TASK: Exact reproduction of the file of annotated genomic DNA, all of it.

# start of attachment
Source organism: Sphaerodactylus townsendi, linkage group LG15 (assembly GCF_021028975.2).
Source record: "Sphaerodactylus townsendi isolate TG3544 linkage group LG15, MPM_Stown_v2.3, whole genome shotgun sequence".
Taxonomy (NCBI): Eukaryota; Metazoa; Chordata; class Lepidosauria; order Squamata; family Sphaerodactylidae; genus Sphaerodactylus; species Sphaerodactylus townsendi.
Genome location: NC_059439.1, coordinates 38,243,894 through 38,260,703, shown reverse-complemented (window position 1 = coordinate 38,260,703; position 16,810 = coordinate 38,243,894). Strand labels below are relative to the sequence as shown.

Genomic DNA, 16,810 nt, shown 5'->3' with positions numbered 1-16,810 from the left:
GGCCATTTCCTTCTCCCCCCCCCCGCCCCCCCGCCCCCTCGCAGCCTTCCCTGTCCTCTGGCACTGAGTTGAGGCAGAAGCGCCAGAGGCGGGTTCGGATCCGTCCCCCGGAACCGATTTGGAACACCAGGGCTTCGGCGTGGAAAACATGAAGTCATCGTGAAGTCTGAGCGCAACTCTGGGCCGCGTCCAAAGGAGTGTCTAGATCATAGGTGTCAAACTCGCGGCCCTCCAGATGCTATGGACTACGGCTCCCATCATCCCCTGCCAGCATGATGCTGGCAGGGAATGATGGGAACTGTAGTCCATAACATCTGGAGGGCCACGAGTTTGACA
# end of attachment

Source organism: Sphaerodactylus townsendi, linkage group LG15 (assembly GCF_021028975.2).
Source record: "Sphaerodactylus townsendi isolate TG3544 linkage group LG15, MPM_Stown_v2.3, whole genome shotgun sequence".
Taxonomy (NCBI): Eukaryota; Metazoa; Chordata; class Lepidosauria; order Squamata; family Sphaerodactylidae; genus Sphaerodactylus; species Sphaerodactylus townsendi.
Genome location: NC_059439.1, coordinates 38,243,894 through 38,260,703, shown reverse-complemented (window position 1 = coordinate 38,260,703; position 16,810 = coordinate 38,243,894). Strand labels below are relative to the sequence as shown.

Genomic DNA, 16,810 nt, shown 5'->3' with positions numbered 1-16,810 from the left:
GGCCATTTCCTTCTCCCCCCCCCCGCCCCCCCGCCCCCTCGCAGCCTTCCCTGTCCTCTGGCACTGAGTTGAGGCAGAAGCGCCAGAGGCGGGTTCGGATCCGTCCCCCGGAACCGATTTGGAACACCAGGGCTTCGGCGTGGAAAACATGAAGTCATCGTGAAGTCTGAGCGCAACTCTGGGCCGCGTCCAAAGGAGTGTCTAGATCATAGGTGTCAAACTCGCGGCCCTCCAGATGCTATGGACTACGGCTCCCATCATCCCCTGCCAGCATGATGCTGGCAGGGAATGATGGGAACTGTAGTCCATAACATCTGGAGGGCCACGAGTTTGACA